After Lucia (Michel Franco,2012): Mexico/France

Reviewed by Byron Potau. Viewed at Mann’s Chinese Theatre as part of the 2012 AFI Film Festival.

After Lucia

A mistake filmmakers occasionally make is to make their protagonist stupid so that all the drama that drives the film is the result of one stupid decision after another. Such is the case with After Lucia. Decision after decision you are left wondering why would she do that when she could easily have done this? You are left with two choices: you can be frustrated by it, or you can laugh at it. I did a little of both.

After his wife’s death in a car accident, Roberto (Hernan Mendoza) moves with his daughter Alejandra (Tessa la Gonzalez Norvind) to a new town to start over. He takes a position as a head chef, but is still struggling with the death of his wife. Alejandra, initially, adjusts much better when she is able to make friends with the popular kids. However, this is short lived after she allows one of the boys of that group to record them having sex on his phone. Soon the video is sent to everyone and Lucia is harassed at school. The harassment progresses to the point where Lucia is practically the slave of everyone at school.

The film is driven by one bad decision after another by Alejandra until she becomes completely submissive to her persecutors. She lets the boy whom she just got together with at the party record them having sex on his phone. What did she think was going to happen? When two other students record her in the bathroom she shows a little fight by breaking his phone only to hold her tongue about the incident and when the boy tells on her, making her dad have to buy the guy a new iphone. It continues like this where Alejandra does not even try to help herself. When a character so willingly lets herself become a victim it is hard not to become frustrated with her.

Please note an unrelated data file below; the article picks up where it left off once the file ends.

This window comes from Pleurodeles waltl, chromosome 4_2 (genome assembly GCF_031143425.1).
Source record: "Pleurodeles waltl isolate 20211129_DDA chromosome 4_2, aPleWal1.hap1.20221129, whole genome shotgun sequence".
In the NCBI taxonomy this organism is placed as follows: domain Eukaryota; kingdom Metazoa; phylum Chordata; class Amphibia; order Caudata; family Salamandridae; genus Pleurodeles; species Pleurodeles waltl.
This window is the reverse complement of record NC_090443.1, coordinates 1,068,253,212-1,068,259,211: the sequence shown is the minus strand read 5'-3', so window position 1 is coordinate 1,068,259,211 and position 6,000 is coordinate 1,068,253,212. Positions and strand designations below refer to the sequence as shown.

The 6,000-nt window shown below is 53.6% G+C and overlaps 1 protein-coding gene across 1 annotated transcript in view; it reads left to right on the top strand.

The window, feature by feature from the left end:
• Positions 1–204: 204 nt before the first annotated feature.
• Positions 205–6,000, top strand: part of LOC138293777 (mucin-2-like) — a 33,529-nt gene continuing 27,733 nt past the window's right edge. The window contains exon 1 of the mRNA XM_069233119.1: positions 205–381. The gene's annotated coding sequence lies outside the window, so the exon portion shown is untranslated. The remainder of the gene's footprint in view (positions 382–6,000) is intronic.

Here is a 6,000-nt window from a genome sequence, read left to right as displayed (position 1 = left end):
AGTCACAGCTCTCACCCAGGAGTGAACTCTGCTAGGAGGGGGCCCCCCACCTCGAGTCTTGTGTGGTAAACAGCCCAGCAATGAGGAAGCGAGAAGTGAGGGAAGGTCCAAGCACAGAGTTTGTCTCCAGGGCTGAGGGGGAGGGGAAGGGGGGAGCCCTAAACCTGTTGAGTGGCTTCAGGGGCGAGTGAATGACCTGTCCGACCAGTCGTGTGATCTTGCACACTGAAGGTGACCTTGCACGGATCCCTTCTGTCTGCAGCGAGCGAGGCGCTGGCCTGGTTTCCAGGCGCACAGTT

The events in the film could certainly happen, but it’s hard for me to imagine a group of teenagers so completely turning on one of their friends the way it is depicted in the film. However, even if it were completely factual, not everything that really happens in life makes for good cinema and having to suffer through an unlikeable doormat of a character like Alejandra is not enjoyable on any level. It only makes you angry.

It’s very common to make despicable, or even dumb characters that we love despite them being the cause of their own misery. They don’t have to be saints, or to do the right thing, or even the smart thing all of the time, but the director should do something to make them likeable. I walked out of the film more upset and frustrated by Alejandra and her stupidity than the people who bullied her. I’m sure this is not what the director intended.

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